Addiction knows no boundaries.
It can happen to anyone, anywhere, at any time.
You may not even stop to think about it and before you know it you're dealing with being addicted to drugs and alcohol or knowing someone who is.
While you may have never given it much thought, addiction is also costly.
Sure, it affects your health, your life, and your finances, but there are other costly factors at play here too.
Take a moment to consider the actual cost of addiction, then ask yourself if your addiction is worth the cost?
Addiction alters many families' lives.
The enormous costs here stem from court issues, treatment facilities, child welfare, and other fees that stem from addressing their loved one's addiction.
Families pay for the price of addiction in more ways than just financial.
Addiction is also costly in terms of time, energy, and emotions.
Many trips to court and rehab dramatically change family dynamics.
They must also take on a lot more responsibilities that their loved ones are shirking because their addiction is more important to them.
As these negative outcomes continue mounting, the addiction becomes a self-fulfilling cycle, since it's now used to comfort and escape.
Children also pay a steep price when their parents become addicted to drugs and alcohol.
This is because their parent's addiction is causing confusion and stress in their lives, especially when their parent is suddenly missing from their lives.
Unfortunately, this can also result in the child experiencing post-traumatic stress disorder (PTSD).
It's also important to remember that children learn behaviors from their parents.
When parents indulge in their addiction in front of their children, they're more likely to become addicted to drugs and alcohol themselves.
Those who are addicted to drugs and alcohol are manipulative.
They will frequently use their intimate knowledge of their loved ones against them.
If their addiction causes them to become violent, it's typically those who are in a close relationship with them who suffer the most.
Many loved ones will make an excuse for those who are in addiction.
They'll also make exceptions and compromises hoping to retain their relationship.
These actions only enable those in addiction to continue with their addiction.
It's not only those who are closest to you whom you will hurt, you'll also break your entire social circle eventually.
As your addiction takes deeper root in you, people will lose faith in what you say you'll do.
This is especially true when you start lying to and stealing from these people.
Your brain learns to be so manipulative that it'll get whatever it wants, regardless of the cost.
While you can't force your loved ones to quit their addiction, you can stop enabling them.
This is challenging, but it helps to remember that this behavior is a symptom of a disease, not a direct reflection of who the person is.
With this in mind, you should know that enabling your loved ones doesn't aid in their recovery, nor does it save your relationship with them.
People can be harsh.
They tend to judge others based on their own biased opinions.
As such, those who are addicted to drugs and alcohol are unjustly labeled as "dirty."
While you may say that you don't care what other people think of you, the way you're labeled is the way you're treated.
As someone with an addiction, that means you're treated as though you can't be trusted.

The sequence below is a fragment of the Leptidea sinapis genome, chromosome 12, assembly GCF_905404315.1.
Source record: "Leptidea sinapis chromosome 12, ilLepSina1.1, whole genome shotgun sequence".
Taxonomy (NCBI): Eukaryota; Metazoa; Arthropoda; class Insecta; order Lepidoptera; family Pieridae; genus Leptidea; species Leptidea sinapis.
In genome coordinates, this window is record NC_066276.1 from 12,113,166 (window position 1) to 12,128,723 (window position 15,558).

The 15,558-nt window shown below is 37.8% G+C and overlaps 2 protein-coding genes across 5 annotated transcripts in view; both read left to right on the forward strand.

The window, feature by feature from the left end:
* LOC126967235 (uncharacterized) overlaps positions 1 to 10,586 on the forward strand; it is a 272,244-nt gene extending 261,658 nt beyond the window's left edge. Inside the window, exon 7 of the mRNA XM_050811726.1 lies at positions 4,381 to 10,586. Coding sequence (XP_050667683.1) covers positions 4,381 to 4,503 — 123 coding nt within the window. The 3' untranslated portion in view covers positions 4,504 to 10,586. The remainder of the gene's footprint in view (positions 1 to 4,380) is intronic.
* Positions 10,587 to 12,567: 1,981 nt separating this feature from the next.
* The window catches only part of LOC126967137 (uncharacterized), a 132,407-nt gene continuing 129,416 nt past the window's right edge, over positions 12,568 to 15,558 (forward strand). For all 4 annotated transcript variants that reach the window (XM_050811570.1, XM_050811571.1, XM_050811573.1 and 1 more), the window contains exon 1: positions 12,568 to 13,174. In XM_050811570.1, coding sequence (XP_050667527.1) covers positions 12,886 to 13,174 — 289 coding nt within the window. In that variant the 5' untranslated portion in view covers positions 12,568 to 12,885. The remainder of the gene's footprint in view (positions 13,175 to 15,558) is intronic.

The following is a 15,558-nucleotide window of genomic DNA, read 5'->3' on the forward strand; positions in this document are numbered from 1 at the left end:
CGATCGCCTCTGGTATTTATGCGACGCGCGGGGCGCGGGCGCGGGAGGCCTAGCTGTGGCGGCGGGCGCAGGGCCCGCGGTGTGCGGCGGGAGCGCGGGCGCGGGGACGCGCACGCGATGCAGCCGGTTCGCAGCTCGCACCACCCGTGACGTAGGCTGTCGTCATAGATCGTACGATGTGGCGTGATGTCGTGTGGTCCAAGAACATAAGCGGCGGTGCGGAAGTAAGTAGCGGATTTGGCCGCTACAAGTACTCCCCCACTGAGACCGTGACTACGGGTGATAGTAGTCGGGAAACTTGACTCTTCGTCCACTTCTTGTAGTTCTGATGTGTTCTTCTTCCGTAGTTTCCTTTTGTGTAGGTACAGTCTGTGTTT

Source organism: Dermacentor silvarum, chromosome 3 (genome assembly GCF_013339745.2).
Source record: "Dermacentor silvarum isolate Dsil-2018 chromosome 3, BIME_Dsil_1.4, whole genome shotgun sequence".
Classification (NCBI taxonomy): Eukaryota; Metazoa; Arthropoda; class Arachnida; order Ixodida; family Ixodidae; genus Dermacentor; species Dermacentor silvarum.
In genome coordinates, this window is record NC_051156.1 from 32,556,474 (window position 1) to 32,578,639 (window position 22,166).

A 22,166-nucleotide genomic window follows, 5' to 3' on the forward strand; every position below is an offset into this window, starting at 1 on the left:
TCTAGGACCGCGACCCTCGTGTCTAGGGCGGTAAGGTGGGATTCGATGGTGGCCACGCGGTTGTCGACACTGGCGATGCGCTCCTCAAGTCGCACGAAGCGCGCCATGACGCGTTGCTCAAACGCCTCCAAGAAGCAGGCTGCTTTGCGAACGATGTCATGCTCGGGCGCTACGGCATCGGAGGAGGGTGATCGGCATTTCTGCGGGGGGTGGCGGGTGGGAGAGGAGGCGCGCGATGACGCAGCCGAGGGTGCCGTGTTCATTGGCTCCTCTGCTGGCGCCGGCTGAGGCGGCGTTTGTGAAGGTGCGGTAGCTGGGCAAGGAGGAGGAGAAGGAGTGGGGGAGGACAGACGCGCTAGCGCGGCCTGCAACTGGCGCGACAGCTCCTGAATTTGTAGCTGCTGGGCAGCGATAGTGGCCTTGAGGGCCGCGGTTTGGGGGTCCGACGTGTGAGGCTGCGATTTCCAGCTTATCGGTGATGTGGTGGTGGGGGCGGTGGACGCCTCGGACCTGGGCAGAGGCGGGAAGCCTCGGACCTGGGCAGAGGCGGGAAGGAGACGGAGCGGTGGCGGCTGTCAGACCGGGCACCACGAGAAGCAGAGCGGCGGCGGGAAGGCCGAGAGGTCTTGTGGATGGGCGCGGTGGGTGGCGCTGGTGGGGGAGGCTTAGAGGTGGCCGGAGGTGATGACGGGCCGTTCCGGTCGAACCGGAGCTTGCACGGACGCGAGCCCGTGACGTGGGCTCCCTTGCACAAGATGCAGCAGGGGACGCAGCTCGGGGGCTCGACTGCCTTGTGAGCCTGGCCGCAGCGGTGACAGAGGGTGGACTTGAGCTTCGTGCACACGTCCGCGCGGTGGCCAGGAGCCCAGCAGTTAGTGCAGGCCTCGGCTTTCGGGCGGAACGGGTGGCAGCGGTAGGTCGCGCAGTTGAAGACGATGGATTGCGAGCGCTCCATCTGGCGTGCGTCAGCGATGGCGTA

This is especially true if you're also homeless.
Society will then be even harsher in judging you since it makes quick judgments based on appearance.
You'll notice this as people tend to give you a cold shoulder when you attempt to interact with them.
Although this may seem unfair to you, it's impossible to change these stigmas and biases.
As if the social cost of being addicted to drugs and alcohol wasn't enough, there's also a monetary cost.
If you sat down and calculated how much money you spend on your substance of choice each month, the figure would surprise you.
When you lose your job due to your addiction, none of these things will matter, anyway.
Instead of worrying about the cost of treatment, concern yourself with the cost of your addiction itself.
You may be a functioning addict now, but there will come a time when you can no longer work and keep up with your addiction.
Before this time comes, seek professional medical treatment.
We all realize that addiction can be fatal.
Even if it isn't fatal, it results in irreversible damage to your body.
Unfortunately, many people decide to turn a blind to this cost because their addiction makes them feel better.
Although your addiction may have started as a way to self-medicate your pain (whether emotionally or physically), it can end by destroying your life.
This is the ultimate cost of addiction - one that very few people can escape without seeking help.
If you're addicted to drugs and alcohol, it doesn't have to be the end of your story.
Sobriety is the best choice you can make.
Even if you're fortunate enough not to lose your life to your addiction, living with the regrets that come from being addicted to drugs and alcohol can be bad enough.
There are many extreme ways (e.g., physical, psychological, emotional) that your body responds to your addiction.
You'll bear the scars of these transgressions for the rest of your life.
This is because emotional regrets leave scars that linger.
Think of these as a reminder of your addiction - one you didn't ask for.
Most people don't realize the actual price of their addiction.
If you've turned a blind eye to your addiction until this point, we want you to know that there's help available to you.
At Overcomers Counseling, our therapists are licensed and trained to help you overcome your addiction.
When you're ready, contact us to schedule an appointment so we can help you take your first step down the path to recovery.
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